English-speaking, right-handed undergraduate students were recruited as participants for a larger study on emotional processing in ongoing dating relationships on the UC Berkeley campus (see Ayduk et al., 2009 for details on the larger study). A subset of these participants took part in the imaging study (n = 23, 12 males, 11 couples, 1 individual) and the separate behavioral assessment. All participants (in the larger study) completed a laboratory session in which they filled out self-report questionnaires and other tasks unrelated to the present study. At that time, an invitation to participate in the fMRI scan was extended. Interested participants were then screened for fMRI procedure contraindications (e.g. metal in the body, claustrophobia, etc.) and history or current diagnosis of neurological or psychiatric illness. Eligible participants were scheduled and scanned. The mean age of the participants in the current study was 20.61 years (s.d. = 1.77). Thirty-two percent of the sample was Asian, 40% Caucasian, 28% other race. 12% of the sample indicated being Hispanic.
Participants were scheduled for the fMRI session individually. During the fMRI session participants completed the painting task (described below) and other previously reported tasks (Hooker et al., 2010) that are not pertinent to the current study. Following the fMRI scan, participants were scheduled for the separate behavioral session within 1–2 weeks where they completed the rejection perception task (described below). Participants were compensated $50 for the fMRI scan and $15/h for the behavioral session.
Questionnaire measures
Self-esteem
Participants completed Rosenberg’s (Rosenberg, 1989) 10-item questionnaire to assess subjective feelings of self-esteem. The scale is highly face valid and internally consistent and asks participants to rate their self worth on items like: I feel that I have a number of good qualities. Ratings were made on a scale from 1 (does not describe me at all) to 7 (describes me very well). Items were reverse-scored when appropriate and then averaged (M = 5.30, s.d. = 0.80).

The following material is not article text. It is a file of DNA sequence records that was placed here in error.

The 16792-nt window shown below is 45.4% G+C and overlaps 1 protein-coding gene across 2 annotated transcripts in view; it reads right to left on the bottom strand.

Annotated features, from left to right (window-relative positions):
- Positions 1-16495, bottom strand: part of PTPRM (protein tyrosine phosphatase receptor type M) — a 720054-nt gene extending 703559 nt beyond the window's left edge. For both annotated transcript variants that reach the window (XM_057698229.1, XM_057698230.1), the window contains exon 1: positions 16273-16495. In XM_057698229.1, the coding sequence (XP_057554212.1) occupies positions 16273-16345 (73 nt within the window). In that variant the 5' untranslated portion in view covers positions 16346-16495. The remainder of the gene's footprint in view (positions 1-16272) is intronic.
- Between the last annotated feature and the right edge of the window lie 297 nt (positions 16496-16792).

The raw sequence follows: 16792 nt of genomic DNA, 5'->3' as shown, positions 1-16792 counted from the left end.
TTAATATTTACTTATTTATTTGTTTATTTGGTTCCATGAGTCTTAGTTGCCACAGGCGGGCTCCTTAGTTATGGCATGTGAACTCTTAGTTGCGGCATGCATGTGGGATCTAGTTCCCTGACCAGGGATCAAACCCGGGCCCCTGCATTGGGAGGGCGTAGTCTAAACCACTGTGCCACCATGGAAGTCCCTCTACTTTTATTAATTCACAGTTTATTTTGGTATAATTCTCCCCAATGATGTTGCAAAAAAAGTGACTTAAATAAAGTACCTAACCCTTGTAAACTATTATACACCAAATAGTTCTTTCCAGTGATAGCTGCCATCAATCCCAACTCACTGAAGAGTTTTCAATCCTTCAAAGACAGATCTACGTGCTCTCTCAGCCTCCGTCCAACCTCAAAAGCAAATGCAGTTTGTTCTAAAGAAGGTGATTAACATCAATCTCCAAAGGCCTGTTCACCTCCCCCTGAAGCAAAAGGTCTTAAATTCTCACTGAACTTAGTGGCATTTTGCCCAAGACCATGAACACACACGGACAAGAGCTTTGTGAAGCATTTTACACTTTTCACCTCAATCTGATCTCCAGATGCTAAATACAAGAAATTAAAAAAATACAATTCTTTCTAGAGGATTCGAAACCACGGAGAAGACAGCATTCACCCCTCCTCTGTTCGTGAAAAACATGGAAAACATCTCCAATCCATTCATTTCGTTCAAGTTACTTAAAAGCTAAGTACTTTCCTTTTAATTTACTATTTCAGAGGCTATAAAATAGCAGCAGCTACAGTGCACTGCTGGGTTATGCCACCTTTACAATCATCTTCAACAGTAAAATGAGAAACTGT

Attentional Control
Participants completed the 20-item Attentional Control Scale (Derryberry and Reed, 2002) on a 4-point scale (1 = almost never to 4 = always). The Attentional Control Scale is internally consistent scale and is designed to tap into subjective self-reports of attentional and concentration difficulties that are believed to be biological in their origins. It is unique among self-report measures in that it tries to capture biologically based individual differences in effortful control at the self-report level. The scale taps into two inter-related aspects of effortful control; the ability to focus attention (e.g. When trying to focus my attention on something, I have difficulty blocking out distracting thoughts.) and the ability to shift attention (e.g. It takes me a while to get really involved in a new task.). After appropriate items were reverse scored, we computed each participants overall attentional control score by averaging the 20 items (M = 2.77, s.d. = 0.29).
fMRI painting task
Participants were asked to appraise how ‘negative–positive’ they felt while viewing artwork depicting negative, positive, social rejection, social acceptance and neutral themes. The current study focused on the rejection and negative paintings to isolate the neural networks associated with the processing of social rejection specifically while controlling for the effects of general negativity. Artwork used in this task was identical to the set used in our previous work (Gyurak and Ayduk, 2007) and similar to other imaging studies (e.g. Kross et al., 2007). This set of paintings represents a number of improvements over previously used stimuli sets (e.g. Downey et al., 2004; Kross et al., 2007). Negative paintings used here are representational and paintings are produced by a variety of artists, as opposed to a single source artist used in previous studies. Paintings were pilot tested to be negative, positive or neutral or to elicit social rejection, or acceptance. Results of the pilot were previously reported in Gyurak and Ayduk (2007). The paintings were scanned from high-quality slides and digitally presented on a computer screen using E-prime software (Psychology Software Tools, Pittsburgh, PA, USA). As in our previous work, we controlled for neural activation associated with processing negative paintings by creating activation contrasts between rejection and negative control trials—and thus isolated rejection related processing.
The fMRI task (Figure 1) consisted of two 8-min runs. Presentation of the painting stimuli was blocked by condition type (negative, positive, social rejection, social acceptance and neutral). Four paintings of the same category were presented within a condition block. Each painting was presented for 2750 ms, followed by a 1250 ms blank screen creating 16 s condition blocks. At the beginning of the task, participants were instructed that ‘while viewing the paintings, allow yourself to really feel whatever feelings come up for you’ to draw attention to internal feelings. After each block of trials, participants rated how ‘negative/positive the previous pictures made you feel’ on a 1 to 4 scale (1: very negative to 4: very positive). Each condition block was followed by 12 s of ‘rest’ to ensure that the hemodynamic response returned to baseline.